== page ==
The insurance carrier pays all applicable medical bills related to your injury via that claim number. Injured workers bear no out-of-pocket cost for treatments received for the on-the-job injury.
After filing an injury claim, the first medical provider you will see will be a physician. This can be at an ER, Urgent Care, Occupational Health facility, or another setting. Often, unless there is a medical or musculoskeletal emergency, such as a broken bone that needs to be set, physical therapy is prescribed early on in the case. Ample research has shown a significant benefit to early initiation of physical therapy for all musculoskeletal injuries, especially in a Worker’s Compensation injury claim.
After your injury claim is reviewed and approved, you will be assigned a claims representative or a case manager. This individual serves as your main point of contact for answering questions and coordinating your care needed to help you return to a full recovery. Physical and occupational therapists communicate regularly with your claims representative or case manager to update them on progress, assist, and advocate on your behalf to ensure the best recovery.
Injury Prevention in the Workplace
Intrinsic or extrinsic elements may factor into injury risk, and several things can be done to prevent injuries in the workplace. Physical therapists can help identify and counter both factors to lower injury or re-injury rates.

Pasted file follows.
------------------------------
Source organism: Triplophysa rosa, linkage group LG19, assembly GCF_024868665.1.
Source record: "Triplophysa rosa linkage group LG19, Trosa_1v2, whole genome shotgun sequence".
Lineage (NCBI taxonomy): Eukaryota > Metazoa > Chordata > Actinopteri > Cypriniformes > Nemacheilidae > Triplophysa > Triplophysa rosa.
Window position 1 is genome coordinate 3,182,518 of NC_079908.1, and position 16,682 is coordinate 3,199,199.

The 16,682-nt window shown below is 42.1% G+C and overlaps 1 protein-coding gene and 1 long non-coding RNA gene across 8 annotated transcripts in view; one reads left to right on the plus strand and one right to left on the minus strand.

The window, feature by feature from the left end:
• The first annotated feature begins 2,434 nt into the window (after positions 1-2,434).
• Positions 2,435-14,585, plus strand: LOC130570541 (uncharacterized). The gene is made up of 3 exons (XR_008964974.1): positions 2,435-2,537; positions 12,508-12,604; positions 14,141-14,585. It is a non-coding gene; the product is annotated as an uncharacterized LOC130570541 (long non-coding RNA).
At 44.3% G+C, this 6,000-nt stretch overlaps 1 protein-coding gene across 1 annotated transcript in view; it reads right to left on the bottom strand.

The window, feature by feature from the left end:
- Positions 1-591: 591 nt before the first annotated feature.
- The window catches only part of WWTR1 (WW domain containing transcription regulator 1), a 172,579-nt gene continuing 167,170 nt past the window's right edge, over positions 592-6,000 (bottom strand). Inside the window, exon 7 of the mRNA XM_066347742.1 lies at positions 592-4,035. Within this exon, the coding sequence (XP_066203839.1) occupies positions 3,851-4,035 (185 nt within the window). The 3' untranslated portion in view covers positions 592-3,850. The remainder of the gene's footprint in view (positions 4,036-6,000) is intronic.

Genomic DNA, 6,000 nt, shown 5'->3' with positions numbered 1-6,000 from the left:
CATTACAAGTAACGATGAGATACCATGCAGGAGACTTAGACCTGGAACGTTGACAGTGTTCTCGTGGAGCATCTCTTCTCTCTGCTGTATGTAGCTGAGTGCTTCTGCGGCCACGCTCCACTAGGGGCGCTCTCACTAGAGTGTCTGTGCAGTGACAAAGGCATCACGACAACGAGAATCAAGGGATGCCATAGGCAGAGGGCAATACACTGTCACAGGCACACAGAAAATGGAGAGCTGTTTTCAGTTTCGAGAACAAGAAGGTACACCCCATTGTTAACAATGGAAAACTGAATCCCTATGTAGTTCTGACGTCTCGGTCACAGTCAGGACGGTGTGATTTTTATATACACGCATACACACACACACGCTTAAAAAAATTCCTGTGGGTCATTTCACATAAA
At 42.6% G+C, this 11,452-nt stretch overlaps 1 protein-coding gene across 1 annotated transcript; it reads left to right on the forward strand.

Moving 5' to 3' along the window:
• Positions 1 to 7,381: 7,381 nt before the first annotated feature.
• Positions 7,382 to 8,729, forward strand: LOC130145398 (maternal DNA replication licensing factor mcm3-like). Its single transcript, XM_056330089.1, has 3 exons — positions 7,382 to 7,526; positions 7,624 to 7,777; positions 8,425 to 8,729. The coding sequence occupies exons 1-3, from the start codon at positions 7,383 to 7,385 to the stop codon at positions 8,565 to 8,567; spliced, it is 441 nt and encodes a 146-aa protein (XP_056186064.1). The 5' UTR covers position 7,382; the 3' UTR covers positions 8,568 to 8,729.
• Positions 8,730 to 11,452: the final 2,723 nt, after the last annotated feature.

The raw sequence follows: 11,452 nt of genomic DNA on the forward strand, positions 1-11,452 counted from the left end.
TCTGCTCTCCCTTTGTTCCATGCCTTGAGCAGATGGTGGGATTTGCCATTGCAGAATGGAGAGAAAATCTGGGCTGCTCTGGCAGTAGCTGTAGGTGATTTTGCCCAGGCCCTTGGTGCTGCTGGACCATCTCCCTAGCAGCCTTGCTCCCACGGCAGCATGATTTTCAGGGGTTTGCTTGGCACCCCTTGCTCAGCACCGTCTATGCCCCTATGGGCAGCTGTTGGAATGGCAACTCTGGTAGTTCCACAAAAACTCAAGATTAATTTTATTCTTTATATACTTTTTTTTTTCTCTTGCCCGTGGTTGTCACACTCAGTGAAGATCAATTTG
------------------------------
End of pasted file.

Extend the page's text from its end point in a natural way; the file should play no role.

What employees can do themselves to try to prevent injuries:
- Pre-shift stretching
- Whole-body conditioning
- Maintaining Joint-specific strength for a given job task
- Body awareness and postural sense to limit loading edges of joint range of motion
Specific things that specially trained physical therapists can provide to employers to lower their workforce’s injury rates include:
- Early Intervention Services
- On-site Injury Prevention
- Job Demands Analysis
- Ergonomic Assessment
- Job Modifications
How can Physical Therapy help
If you’ve been hurt on the job and need to get back to your “100%,” contact your nearest Ivy Rehab Physical Therapy location or visit us on our website to request an appointment online.
Your Worker’s Compensation journey often begins in pain and uncertainty but ends with confidence, strength, and return to function when you have a physical therapist, an expert in the field, in your corner to help you navigate the course.
Article By: Matt Lesniak, DPT
Matt began his physical therapy career 13 years ago, graduating with his DPT degree from Northwestern in 2009. He loves working with the full range of patients seen in the outpatient environment and has treated individuals from four years through 90+ years old. He believes in the importance of providing rehab plans that integrate creative exercises with manual therapy to help patients meet their health and functional goals. Matt specializes in overhead athletes, runners, individuals post-ACL injury, and Industrial Athletes. For those individuals, as with all of his patients, he strives to rehabilitate and educate on joint loading and movement patterns to recover from an injury fully and to prevent future recurrence. Matt currently treats patients at Ivy Rehab in Lisle, IL.